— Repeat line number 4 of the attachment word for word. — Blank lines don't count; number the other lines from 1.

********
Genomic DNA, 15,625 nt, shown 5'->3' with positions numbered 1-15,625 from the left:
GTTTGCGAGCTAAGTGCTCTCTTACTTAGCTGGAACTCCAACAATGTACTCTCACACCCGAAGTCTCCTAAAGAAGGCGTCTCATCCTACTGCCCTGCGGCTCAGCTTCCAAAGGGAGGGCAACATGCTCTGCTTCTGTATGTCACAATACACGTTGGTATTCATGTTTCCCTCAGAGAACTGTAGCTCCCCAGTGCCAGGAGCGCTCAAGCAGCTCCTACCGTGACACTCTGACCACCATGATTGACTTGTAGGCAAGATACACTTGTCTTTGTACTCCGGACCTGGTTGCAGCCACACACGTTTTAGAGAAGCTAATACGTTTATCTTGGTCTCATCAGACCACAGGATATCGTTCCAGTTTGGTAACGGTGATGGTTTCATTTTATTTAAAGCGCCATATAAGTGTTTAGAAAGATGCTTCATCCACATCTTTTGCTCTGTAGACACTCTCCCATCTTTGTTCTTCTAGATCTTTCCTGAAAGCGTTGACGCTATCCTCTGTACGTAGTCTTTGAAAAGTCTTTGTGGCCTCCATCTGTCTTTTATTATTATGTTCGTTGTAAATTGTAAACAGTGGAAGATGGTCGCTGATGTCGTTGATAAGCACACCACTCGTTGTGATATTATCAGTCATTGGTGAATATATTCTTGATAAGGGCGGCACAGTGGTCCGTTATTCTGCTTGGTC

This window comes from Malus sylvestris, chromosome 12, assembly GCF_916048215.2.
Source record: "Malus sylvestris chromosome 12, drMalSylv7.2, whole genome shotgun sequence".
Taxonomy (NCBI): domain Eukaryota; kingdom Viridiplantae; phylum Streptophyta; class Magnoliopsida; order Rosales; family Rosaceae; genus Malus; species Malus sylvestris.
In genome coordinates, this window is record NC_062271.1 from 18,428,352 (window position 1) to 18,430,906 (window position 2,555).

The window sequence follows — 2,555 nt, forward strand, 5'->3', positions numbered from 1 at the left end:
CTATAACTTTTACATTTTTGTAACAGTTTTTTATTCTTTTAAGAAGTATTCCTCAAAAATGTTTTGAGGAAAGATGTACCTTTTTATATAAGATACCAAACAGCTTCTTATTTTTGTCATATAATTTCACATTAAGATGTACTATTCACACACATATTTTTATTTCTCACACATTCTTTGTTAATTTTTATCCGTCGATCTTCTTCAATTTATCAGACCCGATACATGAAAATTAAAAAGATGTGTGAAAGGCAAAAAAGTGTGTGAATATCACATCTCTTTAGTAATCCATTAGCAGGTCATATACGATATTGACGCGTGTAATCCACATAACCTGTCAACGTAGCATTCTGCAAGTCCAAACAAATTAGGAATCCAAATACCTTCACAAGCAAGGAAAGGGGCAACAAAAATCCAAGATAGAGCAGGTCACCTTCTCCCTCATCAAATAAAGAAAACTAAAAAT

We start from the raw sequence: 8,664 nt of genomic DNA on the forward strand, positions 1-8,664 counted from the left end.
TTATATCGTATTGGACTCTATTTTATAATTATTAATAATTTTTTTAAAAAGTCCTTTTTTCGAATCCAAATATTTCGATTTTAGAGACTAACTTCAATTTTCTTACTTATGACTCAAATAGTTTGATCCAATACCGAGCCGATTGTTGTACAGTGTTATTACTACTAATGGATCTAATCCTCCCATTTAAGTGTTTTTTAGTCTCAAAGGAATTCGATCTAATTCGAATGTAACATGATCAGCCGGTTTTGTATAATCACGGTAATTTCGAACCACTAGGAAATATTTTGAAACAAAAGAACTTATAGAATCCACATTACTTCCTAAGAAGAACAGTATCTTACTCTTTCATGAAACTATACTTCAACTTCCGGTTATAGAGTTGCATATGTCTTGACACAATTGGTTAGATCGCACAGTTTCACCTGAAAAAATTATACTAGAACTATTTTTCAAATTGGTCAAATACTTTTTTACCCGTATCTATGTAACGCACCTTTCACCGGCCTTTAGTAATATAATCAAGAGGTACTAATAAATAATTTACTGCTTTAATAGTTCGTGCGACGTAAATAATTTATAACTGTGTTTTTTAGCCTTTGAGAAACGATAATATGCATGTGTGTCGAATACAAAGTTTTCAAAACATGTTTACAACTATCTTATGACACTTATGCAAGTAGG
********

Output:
Source record: "Malus sylvestris chromosome 12, drMalSylv7.2, whole genome shotgun sequence".